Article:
It’s time to ban the hotel minibar once and for all

Evgeny Korshenkov/Shutterstock
Evgeny Korshenkov/Shutterstock

If shelling out $10 for a small bag of M&Ms makes you feel a little scammed, then you’ll love the hotel industry’s latest trend: closing its in-room minibars.

Those tiny refrigerators, armed with sensors that seem to detect when you gaze longingly at the overpriced Pringles or chilled Diet Cokes, are doing a disappearing act. It’s about time.

During the latest round of hotel renovations, these so-called guest “conveniences” are reportedly being unplugged and unceremoniously wheeled away at a growing number of hotels. For example, when the Hilton Riverside in New Orleans upgraded its guest rooms last year, the minibars were shown the door and replaced by regular refrigerators. Some Hyatt properties, including the Hyatt Regency Scottsdale Resort and Spa at Gainey Ranch, did away with theirs years ago.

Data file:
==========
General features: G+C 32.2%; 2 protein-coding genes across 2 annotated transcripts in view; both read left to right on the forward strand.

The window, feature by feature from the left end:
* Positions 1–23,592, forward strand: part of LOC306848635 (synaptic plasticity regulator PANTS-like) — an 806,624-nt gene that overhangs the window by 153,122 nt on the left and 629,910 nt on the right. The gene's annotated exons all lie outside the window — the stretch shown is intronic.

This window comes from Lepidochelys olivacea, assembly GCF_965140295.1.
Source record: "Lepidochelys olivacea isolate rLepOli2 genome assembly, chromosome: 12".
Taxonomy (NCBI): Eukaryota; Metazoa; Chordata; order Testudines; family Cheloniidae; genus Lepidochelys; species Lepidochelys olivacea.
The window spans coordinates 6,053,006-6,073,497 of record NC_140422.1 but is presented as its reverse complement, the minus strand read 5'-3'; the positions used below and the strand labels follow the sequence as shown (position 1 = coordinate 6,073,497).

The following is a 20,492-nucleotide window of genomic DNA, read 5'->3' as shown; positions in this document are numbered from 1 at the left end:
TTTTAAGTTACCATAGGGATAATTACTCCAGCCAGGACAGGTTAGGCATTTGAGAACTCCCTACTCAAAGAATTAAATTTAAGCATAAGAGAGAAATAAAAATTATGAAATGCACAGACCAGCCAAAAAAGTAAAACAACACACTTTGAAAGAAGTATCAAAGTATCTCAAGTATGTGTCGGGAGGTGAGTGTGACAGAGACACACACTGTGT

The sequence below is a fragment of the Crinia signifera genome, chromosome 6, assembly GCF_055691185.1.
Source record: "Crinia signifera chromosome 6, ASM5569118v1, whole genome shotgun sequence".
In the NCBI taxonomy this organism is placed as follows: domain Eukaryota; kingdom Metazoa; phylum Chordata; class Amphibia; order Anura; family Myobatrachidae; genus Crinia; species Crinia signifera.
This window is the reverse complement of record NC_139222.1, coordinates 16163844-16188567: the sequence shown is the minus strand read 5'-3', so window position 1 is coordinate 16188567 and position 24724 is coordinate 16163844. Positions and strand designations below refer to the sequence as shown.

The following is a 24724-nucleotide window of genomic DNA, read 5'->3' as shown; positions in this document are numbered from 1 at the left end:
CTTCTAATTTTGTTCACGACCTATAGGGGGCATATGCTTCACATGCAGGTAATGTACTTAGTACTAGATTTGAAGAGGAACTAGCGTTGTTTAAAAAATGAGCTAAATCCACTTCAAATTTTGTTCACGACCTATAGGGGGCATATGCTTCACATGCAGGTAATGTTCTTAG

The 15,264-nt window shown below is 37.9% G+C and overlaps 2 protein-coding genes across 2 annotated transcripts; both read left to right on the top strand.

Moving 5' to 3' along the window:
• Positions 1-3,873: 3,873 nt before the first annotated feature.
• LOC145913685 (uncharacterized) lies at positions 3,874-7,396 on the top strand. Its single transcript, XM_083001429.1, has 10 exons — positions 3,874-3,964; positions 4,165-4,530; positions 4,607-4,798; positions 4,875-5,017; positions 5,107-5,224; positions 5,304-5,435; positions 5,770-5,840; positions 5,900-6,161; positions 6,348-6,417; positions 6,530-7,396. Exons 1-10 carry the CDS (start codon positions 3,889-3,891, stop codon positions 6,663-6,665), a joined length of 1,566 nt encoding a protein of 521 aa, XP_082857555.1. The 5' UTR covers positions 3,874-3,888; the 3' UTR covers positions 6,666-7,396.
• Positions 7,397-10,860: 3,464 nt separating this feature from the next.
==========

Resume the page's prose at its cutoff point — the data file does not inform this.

But did they go far enough? Simply carting away these money traps, one by one, won’t work.
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